Wednesday, March 27, 2013

Freaks - a review

You know you want to go in!
Just a quick book review on Freaks because my middle-grade book club meets tomorrow and they'll all be clamoring for this one. I'll never see it again after I booktalk it.  (And if that's not a good review, I don't know what is!)

Larwood, Kieran. 2013. Freaks. New York: Chicken House.
(advance reader copy courtesy of the publisher)

If you're not familiar with steampunk, here's a quick primer:

*steam·punk [steem-puhngk]
1.a subgenre of science fiction and fantasy featuring advanced machines and other technology based on steam power of the 19th century and taking place in a recognizable historical period or a fantasy world.
2.a subculture inspired by this literary and film subgenre: the fashions and gadgets of steampunk.
Also, steam punk, steam-punk.
1985–90;  modeled on cyberpunk

A steampunk novel for middle-grade to upper-middle grades, Freaks delivers all the excitement and weirdness that its cover art promises.  Sheba belongs to Mr. Grunchgirdle of Grunchgirdle's Curiousities at the end of a pier in Little-Pilchton-on Sea, 1851.  She stays in a cage, available for display to any poor customer who can afford the few coins to see the curious Wolfgirl, with her claw-like hands, hairy body, and unknown to Grunchgirdle, incredible sense of smell.  So when she is sold to Mr. Plumpscuttle, to become a member of Plumpscuttle's Peculiars in London, she is not expecting life to improve much, though London certainly sounds more exciting than the wharf in Little Pilchton.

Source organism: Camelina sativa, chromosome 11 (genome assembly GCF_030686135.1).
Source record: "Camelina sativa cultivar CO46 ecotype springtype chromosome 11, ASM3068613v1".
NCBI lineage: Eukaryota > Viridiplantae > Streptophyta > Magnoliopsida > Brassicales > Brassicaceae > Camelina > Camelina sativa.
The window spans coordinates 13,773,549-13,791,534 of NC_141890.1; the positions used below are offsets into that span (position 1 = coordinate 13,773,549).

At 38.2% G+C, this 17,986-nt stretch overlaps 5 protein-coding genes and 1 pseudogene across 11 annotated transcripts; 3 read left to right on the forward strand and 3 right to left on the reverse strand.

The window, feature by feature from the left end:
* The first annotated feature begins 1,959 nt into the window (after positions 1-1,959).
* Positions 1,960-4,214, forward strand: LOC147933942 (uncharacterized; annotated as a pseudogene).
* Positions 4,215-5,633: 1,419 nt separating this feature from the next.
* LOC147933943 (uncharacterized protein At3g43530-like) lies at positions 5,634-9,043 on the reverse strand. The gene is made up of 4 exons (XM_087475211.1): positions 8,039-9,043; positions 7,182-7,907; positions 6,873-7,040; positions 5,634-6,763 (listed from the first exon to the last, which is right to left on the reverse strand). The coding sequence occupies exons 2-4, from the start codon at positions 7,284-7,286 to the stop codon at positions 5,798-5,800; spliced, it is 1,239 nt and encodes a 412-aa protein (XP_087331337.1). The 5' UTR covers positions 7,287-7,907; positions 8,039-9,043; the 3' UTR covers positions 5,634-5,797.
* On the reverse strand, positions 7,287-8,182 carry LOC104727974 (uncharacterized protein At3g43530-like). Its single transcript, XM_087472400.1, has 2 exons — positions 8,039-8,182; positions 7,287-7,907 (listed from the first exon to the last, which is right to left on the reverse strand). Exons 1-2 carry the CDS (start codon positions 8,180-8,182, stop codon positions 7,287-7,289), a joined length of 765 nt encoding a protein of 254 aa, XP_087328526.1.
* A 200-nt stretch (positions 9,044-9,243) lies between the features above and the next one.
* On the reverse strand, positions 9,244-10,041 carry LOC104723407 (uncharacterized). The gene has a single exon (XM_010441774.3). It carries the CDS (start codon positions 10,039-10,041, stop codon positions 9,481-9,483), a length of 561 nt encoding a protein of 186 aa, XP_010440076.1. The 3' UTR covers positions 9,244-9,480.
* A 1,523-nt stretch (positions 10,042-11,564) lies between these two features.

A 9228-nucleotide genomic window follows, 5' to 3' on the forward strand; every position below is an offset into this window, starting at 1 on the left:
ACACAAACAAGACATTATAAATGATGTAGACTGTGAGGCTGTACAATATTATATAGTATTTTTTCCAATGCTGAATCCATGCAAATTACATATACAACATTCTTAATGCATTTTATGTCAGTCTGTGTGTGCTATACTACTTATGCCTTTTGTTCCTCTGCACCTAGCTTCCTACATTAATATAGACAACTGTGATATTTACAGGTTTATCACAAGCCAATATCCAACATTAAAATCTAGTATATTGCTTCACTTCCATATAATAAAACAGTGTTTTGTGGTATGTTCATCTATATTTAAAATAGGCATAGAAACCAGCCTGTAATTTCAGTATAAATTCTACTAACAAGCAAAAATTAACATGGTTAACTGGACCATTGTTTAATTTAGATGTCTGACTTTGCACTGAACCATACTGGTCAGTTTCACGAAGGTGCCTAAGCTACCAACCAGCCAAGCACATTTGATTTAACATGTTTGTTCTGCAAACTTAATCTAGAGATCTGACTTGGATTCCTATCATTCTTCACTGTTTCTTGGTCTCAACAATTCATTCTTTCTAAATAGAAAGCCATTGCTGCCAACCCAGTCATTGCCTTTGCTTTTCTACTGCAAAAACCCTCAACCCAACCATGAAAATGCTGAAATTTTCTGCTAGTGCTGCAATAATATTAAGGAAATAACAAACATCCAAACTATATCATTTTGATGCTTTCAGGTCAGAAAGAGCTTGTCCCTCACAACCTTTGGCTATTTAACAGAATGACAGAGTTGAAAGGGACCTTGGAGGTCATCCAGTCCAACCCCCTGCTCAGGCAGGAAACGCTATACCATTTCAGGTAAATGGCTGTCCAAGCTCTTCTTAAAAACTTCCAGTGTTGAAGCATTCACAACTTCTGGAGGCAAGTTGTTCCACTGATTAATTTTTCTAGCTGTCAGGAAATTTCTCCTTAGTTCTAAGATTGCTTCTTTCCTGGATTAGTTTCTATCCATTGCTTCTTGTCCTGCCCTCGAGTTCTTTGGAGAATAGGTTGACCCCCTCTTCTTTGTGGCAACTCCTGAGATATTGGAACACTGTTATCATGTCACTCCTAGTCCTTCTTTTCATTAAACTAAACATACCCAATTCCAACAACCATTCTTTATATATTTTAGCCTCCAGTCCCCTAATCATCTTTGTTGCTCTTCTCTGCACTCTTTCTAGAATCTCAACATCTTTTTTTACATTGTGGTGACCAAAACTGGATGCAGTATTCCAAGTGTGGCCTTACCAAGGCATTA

In London, Sheba joins Plumpscuttle's Peculiars, a dilapidated freak show consisting of Monkeyboy, whose name is sufficient for explanation, Sister Moon, a Japanese ninja girl with catlike qualities; Mama Rat, keeper of trained rats; and the big man, Gigantus. Mr. Plumpscuttle is little, if any, better than Mr. Grunchgirdle, however, as long as the Peculiars draw a paying crowd each night, they are granted more freedom than Sheba had at Gruchgirdle's.

When poor young mudlarks (children who earn a living picking scrap from the muddy tidal shores of the Thames) begin disappearing - snatched, the locals say, by a giant metal crab, no one cares.  The fate of mudlarks does not concern the average citizen of Victorian-era London, but it does concern the Peculiars; and together, they use their peculiar talents to uncover the mystery of the giant mechanized crab, becoming a peculiar "family" in the process.

I think we'll be seeing more of this trio of fun, freaky, steampunk, crime fighters.

UK cover for Freaks.  

Read the first chapter of Freaks here.

An Author's Note on Mid-Nineteenth Century London, and a Gallery of Freaks, the author's character sketches including Flossy, the two-headed lamb are included as back matter and add historical perspective and a some light-heartedness to Freaks.

* steampunk. Unabridged. Random House, Inc. (accessed: March 26, 2013).

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